18 July 2007

UAE watchdog warns 'du' over deadline

The UAE's telecommunications watchdog issued a warning to new telecom operator du today for missing a licence deadline to provide fixed line telephone services to customers.

The Telecommunications Regulatory Authority (TRA) said the telco had fallen short of meeting its licence obligations and undermined competition in the industry.

du failed to meet the July 12 deadline date set by the licence to provide landline services from homes and offices in the UAE.

The telecoms authority has agreed to postpone the deadline date but did not reveal the new date.

"We can't reveal when du's new deadline to provide the landline service is, but it will be very soon," a TRA spokesperson told ArabianBusiness.com.

According to du, the company was given a limited number of lines on July 2 to test before the July 12 launch. However during that time du identified defects which kept the service from running smoothly.

The issues were raised with etisalat but failed to be resolved within the given time-frame, a du spokesperson told ArabianBusiness.com.

The telco is currently waiting for etisalat's confirmation that its fixed line service has successfully passed tests before it can be launched nationwide.

"du will launch this capability after completing extensive testing and when fully satisfied with the quality offered to its customers through the capability. We expect this to happen in a few weeks time," du CEO Osman Sultan said in a statement.

The TRA spokesperson stated that if the new deadline is once again missed ‘proper measures' will be taken against the telco.(ITP)

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Lebanon Time-Line

Introducing Lebanon

Coolly combining the ancient with the ultramodern, Lebanon is one of the most captivating countries in the Middle East. From the Phoenician findings of Tyre (Sour) and Roman Baalbek's tremendous temple to Beirut's BO18 and Bernard Khoury's modern movement, the span of Lebanon's history leaves many visitors spinning. Tripoli (Trablous) is considered to have the best souk in the country and is famous for its Mamluk architecture. It's well equipped with a taste of modernity as well; Jounieh, formerly a sleepy fishing village, is a town alive with nightclubs and glitz on summer weekends.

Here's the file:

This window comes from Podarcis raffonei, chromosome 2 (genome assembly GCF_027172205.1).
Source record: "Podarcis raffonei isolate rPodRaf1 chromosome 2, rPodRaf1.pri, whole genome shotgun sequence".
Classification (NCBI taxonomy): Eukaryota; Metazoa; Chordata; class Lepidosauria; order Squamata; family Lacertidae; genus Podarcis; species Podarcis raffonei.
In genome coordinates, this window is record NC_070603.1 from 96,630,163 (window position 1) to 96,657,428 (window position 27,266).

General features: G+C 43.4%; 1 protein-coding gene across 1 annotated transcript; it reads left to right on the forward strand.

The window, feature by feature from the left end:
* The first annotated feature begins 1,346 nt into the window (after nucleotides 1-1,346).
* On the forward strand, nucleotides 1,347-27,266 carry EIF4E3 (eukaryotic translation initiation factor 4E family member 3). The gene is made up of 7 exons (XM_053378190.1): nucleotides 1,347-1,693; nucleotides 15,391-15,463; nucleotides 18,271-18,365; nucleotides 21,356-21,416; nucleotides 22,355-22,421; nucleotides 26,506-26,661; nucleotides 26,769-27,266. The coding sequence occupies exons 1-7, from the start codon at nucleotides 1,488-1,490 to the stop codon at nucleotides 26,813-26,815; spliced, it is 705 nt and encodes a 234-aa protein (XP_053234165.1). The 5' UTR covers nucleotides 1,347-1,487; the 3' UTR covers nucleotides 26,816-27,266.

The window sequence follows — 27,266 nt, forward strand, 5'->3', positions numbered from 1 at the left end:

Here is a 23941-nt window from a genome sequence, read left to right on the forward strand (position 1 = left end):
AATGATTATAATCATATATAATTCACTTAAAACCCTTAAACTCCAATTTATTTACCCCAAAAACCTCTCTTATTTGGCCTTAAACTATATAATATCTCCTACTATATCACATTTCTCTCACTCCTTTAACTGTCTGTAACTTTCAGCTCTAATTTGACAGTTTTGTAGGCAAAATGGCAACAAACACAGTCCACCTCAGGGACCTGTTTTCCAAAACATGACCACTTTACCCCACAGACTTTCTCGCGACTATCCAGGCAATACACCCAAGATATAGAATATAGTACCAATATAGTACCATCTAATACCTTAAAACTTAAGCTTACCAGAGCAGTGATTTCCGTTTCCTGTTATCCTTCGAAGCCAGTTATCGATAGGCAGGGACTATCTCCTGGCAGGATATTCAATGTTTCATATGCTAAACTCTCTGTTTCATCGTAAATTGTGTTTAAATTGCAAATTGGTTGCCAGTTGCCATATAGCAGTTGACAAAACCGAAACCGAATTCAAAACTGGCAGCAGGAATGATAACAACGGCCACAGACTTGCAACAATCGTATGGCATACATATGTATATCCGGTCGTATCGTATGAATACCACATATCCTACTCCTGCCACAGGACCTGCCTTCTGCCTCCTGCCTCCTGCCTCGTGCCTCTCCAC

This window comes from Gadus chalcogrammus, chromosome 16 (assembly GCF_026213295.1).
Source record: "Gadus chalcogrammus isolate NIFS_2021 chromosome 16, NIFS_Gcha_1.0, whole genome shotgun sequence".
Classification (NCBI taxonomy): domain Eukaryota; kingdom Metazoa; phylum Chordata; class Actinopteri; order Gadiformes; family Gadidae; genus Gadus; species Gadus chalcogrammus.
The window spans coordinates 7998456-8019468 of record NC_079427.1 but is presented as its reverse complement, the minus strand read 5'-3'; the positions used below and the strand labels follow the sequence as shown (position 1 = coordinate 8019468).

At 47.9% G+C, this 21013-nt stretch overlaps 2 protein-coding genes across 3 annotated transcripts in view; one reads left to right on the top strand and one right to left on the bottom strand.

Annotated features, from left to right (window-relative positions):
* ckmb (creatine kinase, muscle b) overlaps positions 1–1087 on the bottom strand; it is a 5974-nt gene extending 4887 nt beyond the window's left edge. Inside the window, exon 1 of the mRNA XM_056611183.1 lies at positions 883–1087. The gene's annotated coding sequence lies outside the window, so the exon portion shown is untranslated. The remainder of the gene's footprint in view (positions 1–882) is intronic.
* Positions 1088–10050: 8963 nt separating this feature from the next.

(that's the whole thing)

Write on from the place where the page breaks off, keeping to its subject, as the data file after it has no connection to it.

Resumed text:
With all of the Middle East's best bits - warm and welcoming people, mind-blowing history and considerable culture, Lebanon is also the antithesis of many people's imaginings of the Middle East: mostly mountainous with skiing to boot, it's also laid-back, liberal and fun. While Beirut is fast becoming the region's party place, Lebanon is working hard to recapture its crown as the 'Paris of the Orient'.

The rejuvenation of the Beirut Central District is one of the largest, most ambitious urban redevelopment projects ever undertaken. Travellers will find the excitement surrounding this and other developments and designs palpable - and very infectious.

Finally, Lebanon's cuisine is considered the richest of the region. From hummus to hommard (lobster), you'll dine like a king. With legendary sights, hospitality, food and nightlife, what more could a traveller want?

Introducing Beirut

What Beirut is depends entirely on where you are. If you’re gazing at the beautifully reconstructed colonial relics and mosques of central Beirut’s Downtown, the city is a triumph of rejuvenation over disaster.

If you’re in the young, vibrant neighbourhoods of Gemmayzeh or Achrafiye, Beirut is about living for the moment: partying, eating and drinking as if there’s no tomorrow. If you’re standing in the shadow of buildings still peppered with bullet holes, or walking the Green Line with an elderly resident, it’s a city of bitter memories and a dark past. If you’re with Beirut’s Armenians, Beirut is about salvation; if you’re with its handful of Jews, it’s about hiding your true identity. Here you’ll find the freest gay scene in the Arab Middle East, yet homosexuality is still illegal. If you’re in one of Beirut’s southern refugee camps, Beirut is about sorrow and displacement; other southern districts are considered a base for paramilitary operations and south Beirut is home to infamous Hezbollah secretary general, Hassan Nasrallah. For some, it’s a city of fear; for others, freedom.

Throw in maniacal drivers, air pollution from old, smoking Mercedes taxis, world-class universities, bars to rival Soho and coffee thicker than mud, political demonstrations, and swimming pools awash with more silicone than Miami. Add people so friendly you’ll swear it can’t be true, a political situation existing on a knife-edge, internationally renowned museums and gallery openings that continue in the face of explosions, assassinations and power cuts, and you’ll find that you’ve never experienced a capital city quite so alive and kicking – despite its frequent volatility.